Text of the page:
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Episode 1 of The Heist
In June 2017, a group of 400 conservative donors was wrapping up a conference organized by the Koch Brothers at the five-star Broadmoor resort in Colorado Springs.
The 450-acre retreat offers activities such as horseback riding, fly fishing, golfing, $260 deep-tissue massages, all situated among sparkling views of the Rocky Mountains.
But the mood inside was tense.
“The feeling politically at that meeting was a lot of frustration,” said wealthy Dallas political donor Doug Deason, the son of billionaire entrepreneur Darwin Deason.
The donors were upset with Republicans in Congress. The GOP controlled the House, the Senate and the Oval Office. Yet they hadn’t overturned Obamacare or cut taxes, as Republicans had promised on the campaign trail the previous year.
Irritated, Deason announced that his “Dallas Piggy Bank,” as he likes to call it, was closed for business. He wasn’t going to write checks to campaigns or hold fundraisers until Congress did what it said it would do.
What unfolded in subsequent months offers an instructive example of how the wealthy and well-connected drive policy in the Trump administration.
Get it done
Deason, whose neighbors in his exclusive Dallas neighborhood include former President George W. Bush and Don Henley of the Eagles, wrote an email to his wealthy Republican friends, encouraging them to hold back on campaign contributions as well. Many agreed, and contributions began to slow. Deason stopped giving almost entirely from July into November 2017, according to a Center for Public Integrity analysis of campaign finance data.
Republicans in Congress, terrified that their wealthy donors would not contribute to their campaigns for the upcoming 2018 midterm elections, got the message.
“My donors are basically saying: ‘Get it done or don’t ever call me again,’” Rep. Chris Collins, R-New York, said as Congress was debating the Tax Cuts and Jobs Act, which slashed the corporate tax rate and gave hundreds of millions of dollars to the wealthy. (Collins was convicted this year of insider trading and sentenced to more than two years in prison.)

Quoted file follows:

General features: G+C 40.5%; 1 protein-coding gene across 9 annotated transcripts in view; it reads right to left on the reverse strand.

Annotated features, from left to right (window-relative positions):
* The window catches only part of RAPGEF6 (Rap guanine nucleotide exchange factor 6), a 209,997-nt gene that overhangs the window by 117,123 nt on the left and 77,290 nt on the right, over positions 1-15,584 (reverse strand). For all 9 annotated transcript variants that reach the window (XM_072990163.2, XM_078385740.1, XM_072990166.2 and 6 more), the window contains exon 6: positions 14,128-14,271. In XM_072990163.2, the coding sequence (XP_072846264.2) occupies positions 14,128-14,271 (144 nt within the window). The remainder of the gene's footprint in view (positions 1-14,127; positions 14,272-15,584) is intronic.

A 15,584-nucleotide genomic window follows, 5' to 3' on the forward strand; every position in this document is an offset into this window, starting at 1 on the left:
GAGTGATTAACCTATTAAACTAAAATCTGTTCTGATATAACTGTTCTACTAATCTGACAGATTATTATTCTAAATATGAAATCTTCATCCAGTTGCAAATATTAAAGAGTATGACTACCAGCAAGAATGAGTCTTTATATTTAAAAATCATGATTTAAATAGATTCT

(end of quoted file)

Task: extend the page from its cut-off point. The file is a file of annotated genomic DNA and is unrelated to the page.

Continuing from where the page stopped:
Sen. Lindsey Graham, R-S.C., said GOP donors would quit giving if Congress didn’t pass the bill.
Critics of big money in politics pounced.
“There was very much an atmosphere of payment on delivery, like, ‘You will get paid when you deliver this particular piece of legislation,’” Rep. John Sarbanes, D-Md., said in an interview with Public Integrity.
Sarbanes and advocates for campaign- finance reform call this kind of politics “pay-to-play.” They don’t think it’s fair to Americans who lack the money to get the kind of access Deason and other wealthy donors have.
Public Integrity’s investigation found that Deason reopened his Dallas Piggy Bank after the tax-cuts bill looked like it was going to pass. Dozens of other rich Republican donors opened their wallets, too.
“The tax bill and how that came to be, I think really is Exhibit A of how the influence of money can distort and warp public policy in a way that cuts against the broad interest of the public,” Sarbanes said.
The Platinum Age
Politicians rely on campaign contributions to win reelection, but they turn to a very small — but affluent — slice of America to get that money, said Meredith McGehee, executive director of Issue One, a nonpartisan advocacy group in Washington, D.C.
“You know, there’s an old line of, ‘He who pays the piper calls the tune,’” said McGehee, who has been working on campaign-finance reform for more than 30 years. “That’s pretty much a description of the money and politics system in Washington.”
Norm Ornstein, one of the country’s top political scientists, agrees.
“I would say right now we are in the Platinum Age,” a wealthier period than the Gilded Age in the late 19th century, Ornstein said. “It is even more true that the wealthiest among us, the multi-billionaires, the hedge-fund operators, the people who have made a fortune, often through finance and the big companies now dominate our policy.”
Deason sees nothing untoward in his tactics three years ago.
“Contrary to what a lot of the mainstream media put out at that time, … there’s nothing about trying to buy a position,” he said. “It’s not like I was calling people up threatening them.”
Deason acknowledges he has access to politicians that most Americans don’t. Asked if he thinks that’s fair, he replied, “You know, I’ve never really thought about if that’s fair or not.”
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